Milque Toast Bar to Bring Gourmet Toast to McKinley Heights

Categories: Restaurant News

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The future Milque Toast Bar. | Google Street View

Toast is one of the simplest dishes. It's one step away from a plain slice of bread, but somehow it's the perfect vehicle for so many delicious things: melt-in-your-mouth butter, peach compote, avocado, Nutella. Chef Colleen Clawson is taking it up a notch with her upcoming cafe Milque Toast Bar at 2212 South Jefferson Avenue. Yep -- as in gourmet toast.

See also: The Chefs of Iron Fork 2014: Colleen Clawson, Standard Fare

"I live in McKinley Heights in between Lafayette Square and Benton Park, and our neighborhood is kind of under redevelopment right now. There's a lot of really neat stuff happening like Peat [Wollaeger]'s studio and South Jefferson Mid Century Modern [furniture]," Clawson tells us. "I went, 'Hey, let's sell a milk and toast bar, because you can't get coffee or a snack in our neighborhood.' There's nowhere to walk to -- we have to go a different neighborhood to find something."

Clawson and her partners also decided that they didn't want to try to compete with places that are already hitting it out of the park in south city, like Sump Coffee or Park Avenue Coffee. Milque Toast is completely different and new.

"[The menu is] literally toast -- all different kinds of breads, gluten-free stuff, artisanal jams and jellies, flavored butters," Clawson says. "The lunch menu is going to be like this nostalgic thing that hopefully resonates with people's childhood, like cinnamon toast, Nutella toast, toast fried in butter and dipped in powdered sugar, plus a lot of savory options."

Milque Toast will also make its own flavored milk along with nut milk and grain milk. Clawson says its goal is to keep everything sourced from within 50 miles of St. Louis and use things from the local community as much as possible.

"The closest thing is seriously McDonald's! Instead, you can come get something wholesome and nutritious and that gives right back to your community," she says. "It's really super simple and not too fussy but still unique."

The name, which Clawson also says is the overriding concept of Milque Toast Bar, comes from a quote by famous food writer M.F.K. Fisher. She described a milquetoast a "warm, mild, soothing thing, full of innocent strength," which seemed perfect to Clawson.

Gut Check is always hungry for tips and feedback. E-mail the author at Nancy.Stiles@RiverfrontTimes.com.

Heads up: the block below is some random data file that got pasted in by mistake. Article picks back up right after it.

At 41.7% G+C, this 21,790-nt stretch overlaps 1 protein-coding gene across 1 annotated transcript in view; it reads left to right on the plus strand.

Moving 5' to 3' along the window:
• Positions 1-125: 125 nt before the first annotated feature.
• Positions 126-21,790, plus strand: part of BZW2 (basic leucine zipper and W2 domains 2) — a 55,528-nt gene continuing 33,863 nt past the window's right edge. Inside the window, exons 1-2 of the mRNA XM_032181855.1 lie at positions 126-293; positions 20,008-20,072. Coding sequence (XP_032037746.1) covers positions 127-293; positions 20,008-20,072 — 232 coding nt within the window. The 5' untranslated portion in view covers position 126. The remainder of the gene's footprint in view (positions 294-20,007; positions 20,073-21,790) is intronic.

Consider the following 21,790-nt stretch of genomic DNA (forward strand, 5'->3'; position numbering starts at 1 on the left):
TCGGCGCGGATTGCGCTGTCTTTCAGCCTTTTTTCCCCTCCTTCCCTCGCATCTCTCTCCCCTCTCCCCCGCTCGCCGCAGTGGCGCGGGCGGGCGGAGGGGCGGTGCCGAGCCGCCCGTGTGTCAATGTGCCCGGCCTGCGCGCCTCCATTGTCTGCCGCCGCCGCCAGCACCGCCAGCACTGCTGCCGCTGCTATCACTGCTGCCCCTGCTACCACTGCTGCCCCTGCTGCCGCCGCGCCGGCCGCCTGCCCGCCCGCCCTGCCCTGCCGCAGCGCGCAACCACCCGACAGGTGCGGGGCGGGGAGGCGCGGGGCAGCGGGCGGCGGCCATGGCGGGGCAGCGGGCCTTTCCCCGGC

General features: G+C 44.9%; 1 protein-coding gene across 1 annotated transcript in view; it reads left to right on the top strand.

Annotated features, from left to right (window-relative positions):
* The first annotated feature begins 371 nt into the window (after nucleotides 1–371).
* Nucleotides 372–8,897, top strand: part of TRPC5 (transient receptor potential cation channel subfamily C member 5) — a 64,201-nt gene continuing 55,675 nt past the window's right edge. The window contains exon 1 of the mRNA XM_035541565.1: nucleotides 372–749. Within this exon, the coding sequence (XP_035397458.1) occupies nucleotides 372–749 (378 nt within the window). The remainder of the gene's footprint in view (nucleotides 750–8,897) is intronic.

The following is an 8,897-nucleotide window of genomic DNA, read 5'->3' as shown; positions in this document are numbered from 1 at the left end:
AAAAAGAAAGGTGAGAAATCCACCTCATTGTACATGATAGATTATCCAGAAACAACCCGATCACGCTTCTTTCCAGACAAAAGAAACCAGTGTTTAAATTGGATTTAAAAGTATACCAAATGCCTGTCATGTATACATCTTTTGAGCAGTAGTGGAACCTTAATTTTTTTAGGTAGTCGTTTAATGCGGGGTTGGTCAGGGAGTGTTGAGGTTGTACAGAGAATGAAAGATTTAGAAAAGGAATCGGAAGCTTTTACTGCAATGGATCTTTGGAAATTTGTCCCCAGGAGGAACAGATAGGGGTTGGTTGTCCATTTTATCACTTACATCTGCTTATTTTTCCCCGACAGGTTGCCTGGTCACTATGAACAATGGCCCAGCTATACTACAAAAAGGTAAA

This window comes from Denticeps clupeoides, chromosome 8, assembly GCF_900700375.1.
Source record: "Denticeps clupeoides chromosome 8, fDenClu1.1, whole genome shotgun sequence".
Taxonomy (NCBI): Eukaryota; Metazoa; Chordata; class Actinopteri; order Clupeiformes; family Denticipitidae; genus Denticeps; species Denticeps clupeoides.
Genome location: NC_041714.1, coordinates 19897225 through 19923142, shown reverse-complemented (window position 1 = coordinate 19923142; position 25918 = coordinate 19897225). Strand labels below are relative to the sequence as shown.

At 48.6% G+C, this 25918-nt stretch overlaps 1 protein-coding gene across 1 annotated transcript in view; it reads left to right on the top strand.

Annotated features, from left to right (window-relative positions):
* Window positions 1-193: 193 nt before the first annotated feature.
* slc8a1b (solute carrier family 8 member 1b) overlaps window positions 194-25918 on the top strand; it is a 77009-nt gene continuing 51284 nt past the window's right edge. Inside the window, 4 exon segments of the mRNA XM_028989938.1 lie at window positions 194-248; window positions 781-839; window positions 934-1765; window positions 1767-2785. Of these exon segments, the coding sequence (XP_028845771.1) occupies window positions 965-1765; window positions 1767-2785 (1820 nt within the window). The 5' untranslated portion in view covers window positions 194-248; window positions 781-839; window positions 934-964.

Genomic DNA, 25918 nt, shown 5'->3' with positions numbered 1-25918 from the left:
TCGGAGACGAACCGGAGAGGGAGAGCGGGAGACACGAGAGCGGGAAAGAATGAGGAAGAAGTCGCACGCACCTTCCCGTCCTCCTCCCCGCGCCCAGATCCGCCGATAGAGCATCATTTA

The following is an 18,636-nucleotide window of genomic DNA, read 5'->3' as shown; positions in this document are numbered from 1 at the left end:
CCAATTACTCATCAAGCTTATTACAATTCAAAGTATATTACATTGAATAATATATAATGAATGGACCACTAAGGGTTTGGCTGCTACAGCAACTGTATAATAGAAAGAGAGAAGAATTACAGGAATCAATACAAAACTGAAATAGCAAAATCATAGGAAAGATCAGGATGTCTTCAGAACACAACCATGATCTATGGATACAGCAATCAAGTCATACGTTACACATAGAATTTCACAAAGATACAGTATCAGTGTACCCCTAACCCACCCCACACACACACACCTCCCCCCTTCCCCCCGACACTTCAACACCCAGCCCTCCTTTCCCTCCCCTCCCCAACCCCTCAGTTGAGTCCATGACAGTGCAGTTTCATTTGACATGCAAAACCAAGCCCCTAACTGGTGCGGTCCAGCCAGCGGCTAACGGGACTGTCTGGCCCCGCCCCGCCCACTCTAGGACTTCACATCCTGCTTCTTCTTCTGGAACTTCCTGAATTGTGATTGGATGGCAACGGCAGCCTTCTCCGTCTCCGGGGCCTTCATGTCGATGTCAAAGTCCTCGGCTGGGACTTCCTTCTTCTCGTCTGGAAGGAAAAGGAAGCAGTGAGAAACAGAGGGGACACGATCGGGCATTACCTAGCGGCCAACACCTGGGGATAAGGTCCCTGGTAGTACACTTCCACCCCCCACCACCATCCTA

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16 comments
Kevin Grier
Kevin Grier

McKinley heights just needs businesses besides dollar general, a gas station, a used car lots, and a shady convenient mart

Britni Martinelli
Britni Martinelli

Aww they took our idea lol loving me some toast n spreads Bre Bequette

Tyrone
Tyrone

Will they offer delivery?

Bryan Byerly
Bryan Byerly

Toast? ...Seriously? There's more than one way to make toast to warrant and entire "bistro"? ... was some one laughing when they started that kickstarter campaign?

Brian Wittling
Brian Wittling

are there enough smug hipsters in StL to sustain such a douche-y concept? I give it 3 months.

burnt_toast
burnt_toast

Milk and toast?  That's your restaurant theme?  If this were a jr. high project to dream up your own project, they would send you to special ed.  I get the locally sourced organic vibe.  I've had some phenomenal meals at Five Bistro, Farmhaus, and other local eateries...but this is insane.  I feel like it's a joke.  How can you make a profitable business selling food that won't fill you up and literally everyone has the ingredients to make at home.  Even if you elevate toast to the next level, it's still toast.  I can wash it down with 'grain milk'?  It's going to be fun and whimsical by adding cinnamon?  You know why the adults in the cinnamon toast crunch ads didn't understand why kids love it?  BECAUSE IT'S BLAND!   Which brings me to my next point, the name...I guess it's fitting that the word milquetoast is defined on dictionary.com as "A very timid, unassertive or intimidated: a milquetoast who's afraid to ask for a raise."  Well, I hope your employees will be afraid to ask for raises, because you won't be able to afford to give them one on this concept.  We've had enough restaurant closings lately...do us a favor and leave the idea of getting excited about toast to Heywood Banks.


At least the overhead is low; real estate in that neighborhood is basically free, and you can pick up a toaster at Wal-Mart for $12.  Good grief...I'm convinced this is a joke.

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